Shared from the 12/16/2022 The Advocate eEdition


Stamford’s Boulevard of Death


Tyler Sizemore / Hearst Connecticut Media

A memorial is set up for Giovanni Vega Benis at the intersection where he was struck and killed in Stamford Dec. 6. Benis and coworker Yuliana Arias Lozano, both 25, were killed in a hit-and-run accident at Washington Boulevard and Main Street.

No one should die trying to cross the street on their way home from work, but that is sadly what happened to Giovanni Vega Benis and Yuliana Arias Lozano early in the morning on Dec. 3 when a driver hit them with a car on Washington Boulevard and killed them. Their deaths are tragic and an outrage. We mourn their loss and send our deepest condolences to their families and loved ones.

Deaths like this can often be the result of reckless individual decisions — in this case by the driver who made reckless and reprehensible choices that resulted in the loss of two innocent lives. Even though we don’t yet know all the details about the driver’s state that night, the victims’ loved ones are right to demand justice, especially given that reckless drivers regularly kill innocent people with relative impunity.

But these deaths are also the result of another kind of indifference to life that is more systemic and insidious: bad road design that prioritizes traffic flow and high speeds over human life.

Traffic engineers know that road design directly impacts driver behavior and safety. The stretch of Washington Boulevard where Giovanni Vega Benis and Yuliana Arias Lozano were tragically killed is a 25 mph zone, but anyone who has driven through there knows that cars routinely go well above that. That’s because the road there is essentially designed as a highway right through the middle of Stamford’s downtown. The intersection of Washington at Main Street is six lanes wide — wider than the Merritt Parkway — and even has a highway-style cement median separating traffic.

Washington Boulevard is Stamford’s Boulevard of Death. This year alone, three people have been killed and five people seriously injured on Washington Boulevard in Stamford’s downtown area. On April 13 of this year, Stamford resident Ronald Molina was sadly killed by a hit-and-run driver at Washington and Tresser boulevards. That intersection was also where Nancy Flores was tragically killed by a driver while walking home from work at Target in 2019.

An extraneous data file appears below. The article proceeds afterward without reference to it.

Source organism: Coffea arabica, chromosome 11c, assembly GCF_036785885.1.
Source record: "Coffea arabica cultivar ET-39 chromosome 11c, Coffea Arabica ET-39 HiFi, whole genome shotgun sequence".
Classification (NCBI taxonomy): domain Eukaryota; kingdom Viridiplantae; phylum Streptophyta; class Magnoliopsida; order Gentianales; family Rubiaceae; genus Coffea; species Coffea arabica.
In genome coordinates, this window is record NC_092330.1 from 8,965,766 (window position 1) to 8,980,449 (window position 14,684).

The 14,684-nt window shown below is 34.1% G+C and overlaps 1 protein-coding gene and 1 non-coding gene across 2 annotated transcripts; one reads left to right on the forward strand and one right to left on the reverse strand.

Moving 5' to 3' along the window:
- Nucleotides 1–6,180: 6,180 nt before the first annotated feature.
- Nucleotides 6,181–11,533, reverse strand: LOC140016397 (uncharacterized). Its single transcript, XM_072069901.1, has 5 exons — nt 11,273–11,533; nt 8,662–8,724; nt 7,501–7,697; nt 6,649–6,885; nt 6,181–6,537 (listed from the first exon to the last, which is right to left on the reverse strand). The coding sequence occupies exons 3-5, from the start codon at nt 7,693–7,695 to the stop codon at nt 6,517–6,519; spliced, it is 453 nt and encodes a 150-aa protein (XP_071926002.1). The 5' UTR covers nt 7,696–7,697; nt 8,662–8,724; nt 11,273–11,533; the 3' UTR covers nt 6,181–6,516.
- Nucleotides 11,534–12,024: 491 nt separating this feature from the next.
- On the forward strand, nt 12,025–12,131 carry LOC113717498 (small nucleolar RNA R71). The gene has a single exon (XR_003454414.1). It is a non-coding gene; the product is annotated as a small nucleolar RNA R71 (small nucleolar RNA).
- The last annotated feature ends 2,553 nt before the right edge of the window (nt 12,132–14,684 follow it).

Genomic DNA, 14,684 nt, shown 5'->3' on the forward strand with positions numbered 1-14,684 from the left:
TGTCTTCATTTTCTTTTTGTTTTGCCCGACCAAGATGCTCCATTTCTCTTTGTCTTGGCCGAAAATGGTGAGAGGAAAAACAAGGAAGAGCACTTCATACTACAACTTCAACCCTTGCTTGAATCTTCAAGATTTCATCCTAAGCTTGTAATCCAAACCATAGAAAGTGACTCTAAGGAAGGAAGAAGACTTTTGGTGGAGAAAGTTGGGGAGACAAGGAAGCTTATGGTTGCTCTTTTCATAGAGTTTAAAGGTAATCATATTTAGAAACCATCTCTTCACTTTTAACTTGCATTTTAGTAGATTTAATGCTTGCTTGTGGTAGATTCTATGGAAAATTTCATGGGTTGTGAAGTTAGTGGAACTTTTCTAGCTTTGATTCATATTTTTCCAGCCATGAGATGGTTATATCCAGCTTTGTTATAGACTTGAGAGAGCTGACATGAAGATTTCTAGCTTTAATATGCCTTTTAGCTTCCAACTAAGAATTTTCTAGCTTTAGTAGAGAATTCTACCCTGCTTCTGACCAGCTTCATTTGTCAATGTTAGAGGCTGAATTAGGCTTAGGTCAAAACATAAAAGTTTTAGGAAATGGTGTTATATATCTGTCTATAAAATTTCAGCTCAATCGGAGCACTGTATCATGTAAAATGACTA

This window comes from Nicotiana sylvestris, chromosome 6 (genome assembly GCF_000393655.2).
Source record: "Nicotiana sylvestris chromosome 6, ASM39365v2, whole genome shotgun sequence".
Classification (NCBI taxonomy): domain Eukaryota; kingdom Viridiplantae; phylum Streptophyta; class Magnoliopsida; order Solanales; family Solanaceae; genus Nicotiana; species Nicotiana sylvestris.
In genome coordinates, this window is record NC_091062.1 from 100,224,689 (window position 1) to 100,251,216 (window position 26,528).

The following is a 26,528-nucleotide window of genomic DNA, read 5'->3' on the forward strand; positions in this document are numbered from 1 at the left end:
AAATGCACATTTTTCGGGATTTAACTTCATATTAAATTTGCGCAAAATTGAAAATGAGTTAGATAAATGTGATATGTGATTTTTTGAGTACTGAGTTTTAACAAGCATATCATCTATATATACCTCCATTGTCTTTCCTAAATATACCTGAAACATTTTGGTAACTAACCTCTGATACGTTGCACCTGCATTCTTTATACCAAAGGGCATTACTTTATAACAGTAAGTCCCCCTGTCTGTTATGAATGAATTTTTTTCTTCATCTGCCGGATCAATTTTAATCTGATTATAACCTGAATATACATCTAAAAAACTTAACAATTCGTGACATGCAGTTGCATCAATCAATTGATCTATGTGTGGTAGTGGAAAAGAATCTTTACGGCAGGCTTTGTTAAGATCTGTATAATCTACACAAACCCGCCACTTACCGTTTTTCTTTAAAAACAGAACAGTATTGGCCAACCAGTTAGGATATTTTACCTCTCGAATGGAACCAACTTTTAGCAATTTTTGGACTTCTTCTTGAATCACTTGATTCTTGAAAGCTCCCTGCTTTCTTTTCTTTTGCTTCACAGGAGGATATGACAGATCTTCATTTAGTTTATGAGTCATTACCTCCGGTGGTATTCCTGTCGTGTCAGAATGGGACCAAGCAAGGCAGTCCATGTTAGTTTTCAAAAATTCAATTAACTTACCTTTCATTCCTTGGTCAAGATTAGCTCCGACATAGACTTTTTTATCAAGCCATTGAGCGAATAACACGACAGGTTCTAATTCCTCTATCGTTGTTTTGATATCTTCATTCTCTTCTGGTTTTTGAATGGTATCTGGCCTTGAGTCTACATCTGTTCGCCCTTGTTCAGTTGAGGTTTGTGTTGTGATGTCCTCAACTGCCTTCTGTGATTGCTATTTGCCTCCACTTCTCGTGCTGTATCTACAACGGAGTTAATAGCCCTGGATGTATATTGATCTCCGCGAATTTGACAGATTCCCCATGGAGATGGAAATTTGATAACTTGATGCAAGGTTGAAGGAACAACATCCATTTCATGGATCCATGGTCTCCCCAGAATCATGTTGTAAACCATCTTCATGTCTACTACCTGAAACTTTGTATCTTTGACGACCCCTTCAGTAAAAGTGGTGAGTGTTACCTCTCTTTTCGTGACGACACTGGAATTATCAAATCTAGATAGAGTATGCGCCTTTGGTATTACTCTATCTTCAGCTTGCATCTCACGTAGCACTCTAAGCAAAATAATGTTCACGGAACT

It’s impossible to know for sure, but safer road design may have prevented these two recent tragic deaths at that intersection, and others like it. For starters, we know shorter crossing distances are safer for people trying to cross. Fewer car lanes and a pedestrian refuge island between the northbound and southbound lanes would be a good start. So would changes that force drivers to actually slow down, like a raised intersection. It’s cliché but true: speed kills. According to the U.S. Department of Transportation, a pedestrian struck by a car going 20 mph has a 5 percent chance of dying. At 30 mph, the chance of dying goes up to 40 percent, and at 50 mph there is a nearly 100 percent chance of death.

At the local level, Mayor Caroline Simmons deserves credit for committing Stamford to Vision Zero, which is a pledge to eliminate all roadway deaths and serious crashes in Stamford by 2032. The focus of Vision Zero is what is called the “safe system approach,” which works by building and reinforcing multiple layers of protection to both prevent crashes from happening in the first place and minimize the harm caused to those involved when crashes do occur. This means better and safer road design.

Unfortunately, local action alone can’t fix all of Stamford’s dangerous roads. That’s because Washington Boulevard — and many other collision hotspots around the city — are state roads controlled by the Connecticut Department of Transportation (CTDOT). For too long, CTDOT has prioritized traffic capacity and high speeds over safety. For example, the city’s transportation department recently asked CTDOT for permission to install a raised crosswalk at Washington and Richmond Hill Avenue to slow down speeding vehicles, but the state declined. Predictably (and tragically) a woman was hit and run over by the driver of a pickup truck while trying to cross at that same intersection earlier this year. Indeed, it is no coincidence that of the five pedestrian deaths that have occurred in Stamford this year, all five have occurred on state roads controlled by CTDOT.

Every death on our roads is one too many. How many more innocent people must die or be seriously injured before our leaders — especially at the state level — wake up to the reality that human life is more important than how many cars can move through a road over a given period of time? When will these officials stop catering to the vocal minority of people who subscribe to the inhumane idea that driver convenience is more important than preventing deaths? The city and state must fix Stamford’s Boulevard of Death and help put an end to these preventable tragedies.

Will Wright, Chris Dawson, Jordan Force, Dice Oh, Angelo Bochanis and Zach Oberholtzer are members of People Friendly Stamford, which is a local advocacy group dedicated to making Stamford’s streets safer for all users, including pedestrians and cyclists.

See this article in the e-Edition Here
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